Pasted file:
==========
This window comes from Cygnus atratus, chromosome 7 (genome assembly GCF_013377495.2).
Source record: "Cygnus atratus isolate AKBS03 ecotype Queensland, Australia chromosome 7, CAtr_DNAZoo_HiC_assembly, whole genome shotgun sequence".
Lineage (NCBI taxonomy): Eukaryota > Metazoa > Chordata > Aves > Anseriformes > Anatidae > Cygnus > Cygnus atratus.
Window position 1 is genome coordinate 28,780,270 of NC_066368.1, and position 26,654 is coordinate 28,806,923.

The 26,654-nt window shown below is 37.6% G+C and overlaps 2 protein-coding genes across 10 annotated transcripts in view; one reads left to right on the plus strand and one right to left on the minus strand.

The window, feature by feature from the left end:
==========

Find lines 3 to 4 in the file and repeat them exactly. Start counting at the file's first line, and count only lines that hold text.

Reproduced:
Lineage (NCBI taxonomy): Eukaryota > Metazoa > Chordata > Aves > Anseriformes > Anatidae > Cygnus > Cygnus atratus.
Window position 1 is genome coordinate 28,780,270 of NC_066368.1, and position 26,654 is coordinate 28,806,923.